Sun Tzu’s admonition to know thine enemy is as essential in politics as it is in war.
With Democrats and Republicans locked in a struggle for supremacy, both are guardedly optimistic that currents are blowing their way. In dozens of conversations over the past week or so, while differences emerge among politicians when it comes to their own parties, there’s a consensus about their opponents’ vulnerabilities.
Republicans already are overreaching, Democrats say, badly misconstruing any mandate from last November. The opposition’s presidential field is a historically weak one that will be further impaired by the demands of the political base.
Republicans think Democrats aren’t in sync with a nationwide antigovernment mood. President Barack Obama, saddled with unpopular measures enacted in his first two years and what his foes consider a leadership void, will suffer next year.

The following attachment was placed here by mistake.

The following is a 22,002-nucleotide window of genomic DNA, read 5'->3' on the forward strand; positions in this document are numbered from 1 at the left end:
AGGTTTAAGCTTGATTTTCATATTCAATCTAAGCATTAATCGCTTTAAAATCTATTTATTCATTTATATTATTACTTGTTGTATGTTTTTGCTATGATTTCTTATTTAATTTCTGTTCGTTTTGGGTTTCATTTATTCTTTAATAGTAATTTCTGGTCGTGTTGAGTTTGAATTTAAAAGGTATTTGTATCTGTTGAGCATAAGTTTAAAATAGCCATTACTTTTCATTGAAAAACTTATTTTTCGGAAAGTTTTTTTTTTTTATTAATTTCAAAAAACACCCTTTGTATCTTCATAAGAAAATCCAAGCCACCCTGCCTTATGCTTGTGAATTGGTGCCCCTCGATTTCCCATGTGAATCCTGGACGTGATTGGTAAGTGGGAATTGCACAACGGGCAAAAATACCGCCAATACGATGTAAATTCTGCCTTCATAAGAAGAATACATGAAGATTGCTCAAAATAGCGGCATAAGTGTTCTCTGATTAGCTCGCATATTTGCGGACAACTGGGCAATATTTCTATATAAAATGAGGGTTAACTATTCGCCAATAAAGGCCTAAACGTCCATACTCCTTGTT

Thus, many believe the president is more vulnerable than he appears. (There are exceptions: One Republican senator recently told a colleague from the other side that it’s almost certain Obama will be re-elected and he’d better decide how he’s going to govern, especially with a Republican Congress.)
Most Republicans are convinced the excitement and energy of 2008 have been drained from Democratic constituencies, and independents are turned off by what the potential presidential candidate Newt Gingrich calls Obama’s “spectator-in-chief” role in foreign policy and on domestic spending issues.